Dear Elder Oaks:
You broke my heart tonight. You compared my beautiful life to disease, disability, and depression. You called my marital status an affliction. I have never been so hurt before. Your words hurt me in ways I didn't know possible. As difficult and lonely as my path may be, it is not an affliction.
I know that you meant well and that your words were meant to be ones of comfort. You spoke of the Atonement and how Christ knows my pain. You explained that the Savior often walked alone and knew and understood what it means to be lonely. I agree and I believe. I am grateful for the intent of your words. It is why I am not offended or angry.
Just truly broken-hearted.
Imagine a mother finding out that her child is considered disabled. Or a person finding out they have a disease. How crushing it must be in those moments. That's exactly how I felt when you called my life an "affliction."
I know there are many who took comfort in your words. There are plenty of singles who were grateful to be acknowledged for their pain. And I am very happy for them. It did mean a lot to hear a General Authority acknowledge the challenges of being single with more than just routine commentary about dating. I am grateful that you respected and spoke of the pain we often feel. But again, I am not afflicted with singlehood. And it hurts me to be labeled as such.
The diseased and disabled and those with afflictions require extra service and attention. They are not able to give as much service and sacrifice to the Church [without considerable assistance from others]. Singles should not be put into the same category or consideration as these special demographics.
I am the Young Women's President in my ward. I have been in several YW presidencies. I am a temple worker. I have been a Primary worker, a Relief Society teacher, a ward missionary, and conference co-chair. I give more of my time to the Church than your average person. And I always have.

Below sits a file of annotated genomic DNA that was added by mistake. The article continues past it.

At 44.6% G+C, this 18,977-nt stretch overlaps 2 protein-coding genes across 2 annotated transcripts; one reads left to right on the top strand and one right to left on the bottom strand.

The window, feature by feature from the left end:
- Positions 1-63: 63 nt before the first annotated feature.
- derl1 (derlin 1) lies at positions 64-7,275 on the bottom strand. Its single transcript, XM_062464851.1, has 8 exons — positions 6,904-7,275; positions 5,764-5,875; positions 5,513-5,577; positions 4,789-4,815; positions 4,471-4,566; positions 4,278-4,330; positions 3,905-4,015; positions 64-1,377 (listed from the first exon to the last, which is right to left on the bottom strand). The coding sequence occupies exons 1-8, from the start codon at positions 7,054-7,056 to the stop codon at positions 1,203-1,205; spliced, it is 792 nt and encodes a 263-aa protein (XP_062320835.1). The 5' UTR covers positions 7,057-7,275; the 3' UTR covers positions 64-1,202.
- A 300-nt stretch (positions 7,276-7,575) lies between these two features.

My marital status is not an affliction. It is an assistance and blessing to others. It has never held me back. It frees me to serve and help others in ways that a married parent cannot do. I am an asset to others.
I am, however, afflicted with people who do not understand or relate to my situation. I've always found that odd. Weren't we all born single? How is it so hard for married people to remember what it was like to be single? I am afflicted with people who give bad advice. I am afflicted by people who think that being single is a choice, or that dating should be the same at 40 as it was at 20.Where is the advice for dating over 30? Surely when you were dating your second wife you must have noticed that it wasn't the same as dating when you were in college. Why has no one ever offered anything other than comfort to us? Why has no one ever acknowledged that singles are an asset to the Church? And that our lives are just as full of joy as they are of pain? Why is it so taboo to acknowledge that singles can have happy and fulfilling lives? If you don't want us to feel afflicted, acknowledge our contributions and potential.
I am afflicted with a great deal of pain every time I am treated like a second rate citizen at church. For instance, the time I had to sit through a YW lesson about female role models, that by definition excluded me as a role model because I am single. (Ironic that I am the YW president, but not considered a role model.)
I admit and recognize that loneliness can feel like an affliction. I do not belittle that fact.
Being single can be hard. But it is not a disease. It is not a disability. It's not an affliction. It's simply a state of being. Your words came on a day where I was feeling more pain and loneliness than usual. I found no comfort in your words. Instead, this new label made me feel worse, like I had no purpose or meaning. I had no idea people thought such an awful thing about me. And it hurt more coming from you, than anyone else. After all, you are the one Church leader who experienced singlehood and dating later in life. I always thought you understood us better.
Please reconsider calling singles "afflicted." Acknowledge us for all that we give the Church. Acknowledge that we are assets. And that we do it alone. We do just as much, if not more, than our married counterparts, and we do it without a support system.
I am grateful for your words of comfort. "Sometimes His power heals an infirmity, but the scriptures and our experiences teach that sometimes He succors or helps by giving us the strength or patience to endure our infirmities." These are words of comfort for many things. But please, do not call my marital status an infirmity. I am so much more than that. I am an asset. And I am a daughter of God.